Menu

Dipesh Majumdar

Blog and Paintings

An opportunity may arise out of nowhere

My opponent had a rating of 1270 and mine was a mere 1130... i was skeptical - not sure of winning... however i didn't want to go down without a fight! I opened up my pieces with caution. I thought and analysed hard before my moves... and my opponent was taking  a lot of time to make his moves. As the clock ticked by...  i thought of taking a quick break and then return to the game. As I got back... suddenly, out of nowhere I spotted a great opportunity for a double attack. 

Well my bishop sitting at b7 was aiming at his rook on h1 (though there was a pawn as a cover).  Because my queen was at g5  so in the event of an exchange he might lose more - so to prevent that situation he moved his rook to g1. This gave me a glorious opportunity to eat his pawn with my queen at e3. now in order to come out of check - he had to lose his rook - there was simply no other way - and out of remorse he RESIGNED!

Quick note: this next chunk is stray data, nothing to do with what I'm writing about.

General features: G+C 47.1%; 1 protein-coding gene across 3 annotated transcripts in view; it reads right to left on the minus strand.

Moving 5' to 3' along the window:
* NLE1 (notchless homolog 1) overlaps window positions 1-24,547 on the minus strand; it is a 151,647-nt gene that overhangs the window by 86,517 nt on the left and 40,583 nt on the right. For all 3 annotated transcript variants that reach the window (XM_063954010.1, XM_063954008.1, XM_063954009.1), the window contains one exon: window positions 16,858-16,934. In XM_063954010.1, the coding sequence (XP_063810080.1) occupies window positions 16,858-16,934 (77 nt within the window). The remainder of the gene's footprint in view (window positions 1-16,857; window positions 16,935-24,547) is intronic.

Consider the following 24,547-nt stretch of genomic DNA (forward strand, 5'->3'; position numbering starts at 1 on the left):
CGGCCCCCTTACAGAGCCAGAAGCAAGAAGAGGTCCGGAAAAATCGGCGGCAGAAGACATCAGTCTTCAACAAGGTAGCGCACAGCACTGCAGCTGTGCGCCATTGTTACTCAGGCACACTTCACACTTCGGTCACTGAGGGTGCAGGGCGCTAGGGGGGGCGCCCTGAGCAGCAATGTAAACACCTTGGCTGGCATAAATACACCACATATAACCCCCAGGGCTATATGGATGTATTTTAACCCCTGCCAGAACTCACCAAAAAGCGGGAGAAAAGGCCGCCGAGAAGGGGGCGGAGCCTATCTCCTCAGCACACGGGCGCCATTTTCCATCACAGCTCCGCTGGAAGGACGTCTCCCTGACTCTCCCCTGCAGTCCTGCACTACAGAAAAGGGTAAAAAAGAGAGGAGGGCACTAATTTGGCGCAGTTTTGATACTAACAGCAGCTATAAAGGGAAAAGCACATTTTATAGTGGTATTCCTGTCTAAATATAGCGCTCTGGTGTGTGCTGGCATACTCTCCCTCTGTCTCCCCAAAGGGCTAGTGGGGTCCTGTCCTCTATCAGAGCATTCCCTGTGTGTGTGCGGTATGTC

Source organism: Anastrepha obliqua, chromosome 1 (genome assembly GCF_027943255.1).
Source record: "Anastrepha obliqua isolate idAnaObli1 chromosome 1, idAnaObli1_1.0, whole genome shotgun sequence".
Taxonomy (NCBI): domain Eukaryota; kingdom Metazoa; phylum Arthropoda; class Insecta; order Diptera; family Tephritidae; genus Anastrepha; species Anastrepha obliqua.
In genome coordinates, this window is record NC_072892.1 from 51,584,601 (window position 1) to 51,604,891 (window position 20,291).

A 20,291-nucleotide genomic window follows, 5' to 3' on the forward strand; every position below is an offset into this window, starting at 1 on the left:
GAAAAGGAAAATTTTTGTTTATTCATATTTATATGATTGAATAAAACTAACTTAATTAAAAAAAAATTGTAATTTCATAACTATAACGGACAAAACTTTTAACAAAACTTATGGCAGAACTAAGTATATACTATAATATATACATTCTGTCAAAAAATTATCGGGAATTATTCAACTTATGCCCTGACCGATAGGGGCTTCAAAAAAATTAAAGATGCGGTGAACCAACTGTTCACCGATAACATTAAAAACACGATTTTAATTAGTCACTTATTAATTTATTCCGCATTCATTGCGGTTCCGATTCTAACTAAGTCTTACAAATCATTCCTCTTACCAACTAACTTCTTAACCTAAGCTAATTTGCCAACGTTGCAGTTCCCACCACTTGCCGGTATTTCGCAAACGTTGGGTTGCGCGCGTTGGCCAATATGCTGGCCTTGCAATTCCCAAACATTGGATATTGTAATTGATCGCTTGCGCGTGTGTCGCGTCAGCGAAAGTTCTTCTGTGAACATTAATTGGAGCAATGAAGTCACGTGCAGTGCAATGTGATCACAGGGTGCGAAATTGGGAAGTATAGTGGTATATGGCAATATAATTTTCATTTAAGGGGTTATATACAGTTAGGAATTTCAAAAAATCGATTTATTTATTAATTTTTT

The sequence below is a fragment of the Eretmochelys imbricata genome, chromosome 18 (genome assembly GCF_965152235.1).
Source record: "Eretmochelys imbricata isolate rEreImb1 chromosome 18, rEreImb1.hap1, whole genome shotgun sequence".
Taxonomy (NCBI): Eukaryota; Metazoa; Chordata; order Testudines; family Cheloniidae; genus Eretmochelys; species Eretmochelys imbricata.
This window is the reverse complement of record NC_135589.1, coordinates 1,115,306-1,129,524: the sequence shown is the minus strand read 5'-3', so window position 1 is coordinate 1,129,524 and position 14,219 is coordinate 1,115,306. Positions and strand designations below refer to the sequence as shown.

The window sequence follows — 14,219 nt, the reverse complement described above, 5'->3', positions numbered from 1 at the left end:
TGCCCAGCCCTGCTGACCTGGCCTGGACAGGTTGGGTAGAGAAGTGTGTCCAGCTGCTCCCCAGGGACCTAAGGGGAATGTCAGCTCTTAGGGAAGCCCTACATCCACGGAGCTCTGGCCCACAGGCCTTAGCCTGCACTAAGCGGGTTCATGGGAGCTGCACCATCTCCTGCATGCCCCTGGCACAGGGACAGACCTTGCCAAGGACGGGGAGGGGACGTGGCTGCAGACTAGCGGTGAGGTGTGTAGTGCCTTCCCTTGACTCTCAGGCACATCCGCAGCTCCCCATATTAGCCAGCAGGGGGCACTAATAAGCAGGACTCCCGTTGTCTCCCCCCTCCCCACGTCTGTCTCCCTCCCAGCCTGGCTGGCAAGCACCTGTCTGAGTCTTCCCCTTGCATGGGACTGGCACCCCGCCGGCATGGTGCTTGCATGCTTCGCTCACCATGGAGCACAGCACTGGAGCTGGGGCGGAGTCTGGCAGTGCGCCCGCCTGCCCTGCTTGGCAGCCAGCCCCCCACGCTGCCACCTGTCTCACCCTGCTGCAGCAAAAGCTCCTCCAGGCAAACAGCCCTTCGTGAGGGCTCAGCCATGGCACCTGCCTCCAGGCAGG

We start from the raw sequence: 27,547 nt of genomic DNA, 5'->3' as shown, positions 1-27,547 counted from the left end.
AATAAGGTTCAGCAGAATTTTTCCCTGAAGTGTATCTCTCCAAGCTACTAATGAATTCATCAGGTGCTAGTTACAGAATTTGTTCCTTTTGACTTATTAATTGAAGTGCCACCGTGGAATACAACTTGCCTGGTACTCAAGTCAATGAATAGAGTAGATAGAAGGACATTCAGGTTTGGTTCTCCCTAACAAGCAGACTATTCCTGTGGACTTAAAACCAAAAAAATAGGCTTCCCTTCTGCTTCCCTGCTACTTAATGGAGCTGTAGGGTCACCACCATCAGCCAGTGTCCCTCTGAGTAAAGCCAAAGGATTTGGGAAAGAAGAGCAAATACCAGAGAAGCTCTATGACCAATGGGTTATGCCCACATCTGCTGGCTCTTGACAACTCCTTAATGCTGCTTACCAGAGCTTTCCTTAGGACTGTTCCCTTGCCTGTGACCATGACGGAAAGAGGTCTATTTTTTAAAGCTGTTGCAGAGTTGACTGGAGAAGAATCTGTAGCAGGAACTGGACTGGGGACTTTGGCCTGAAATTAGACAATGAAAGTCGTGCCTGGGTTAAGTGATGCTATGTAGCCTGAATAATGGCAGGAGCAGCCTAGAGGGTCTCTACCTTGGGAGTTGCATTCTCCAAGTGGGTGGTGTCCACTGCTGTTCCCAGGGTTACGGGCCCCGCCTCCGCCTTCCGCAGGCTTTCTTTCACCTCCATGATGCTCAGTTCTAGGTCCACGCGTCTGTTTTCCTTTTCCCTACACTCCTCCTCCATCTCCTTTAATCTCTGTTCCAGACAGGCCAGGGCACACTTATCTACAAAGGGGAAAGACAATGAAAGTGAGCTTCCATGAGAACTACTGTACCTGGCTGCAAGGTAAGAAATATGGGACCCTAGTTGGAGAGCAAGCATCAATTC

I learnt 2 lessons from this game:

1. Let your opponent be strong - it really doesn't matter - you play your role with an unperturbed mind and focus on your work at hand. There is no control that you have on the external factors - in this case the higher rating of my opponent. I really can't do much about it. So if i start giving it too much of an importance I will lose my own confidence and my focus. Rather I should remind myself that on many occasions I have won against a higher rated player. You never know - an opportunity may arise out of nowhere! 

2. Assign tasks/responsibilities to your team members that might trigger benefit somewhere else that you might never think of. Don't make them sit idle and do nothing. In this case my team member bishop forced my opponent to move his rook thereby enabling the double attack by my queen - my queen might take  credit - but it was the bishop that had caused it. It's because my bishop was assigned to take care of the longest diagonal of the chess board, i.e,the longest (read largest) responsibility.

 

Go Back

Comment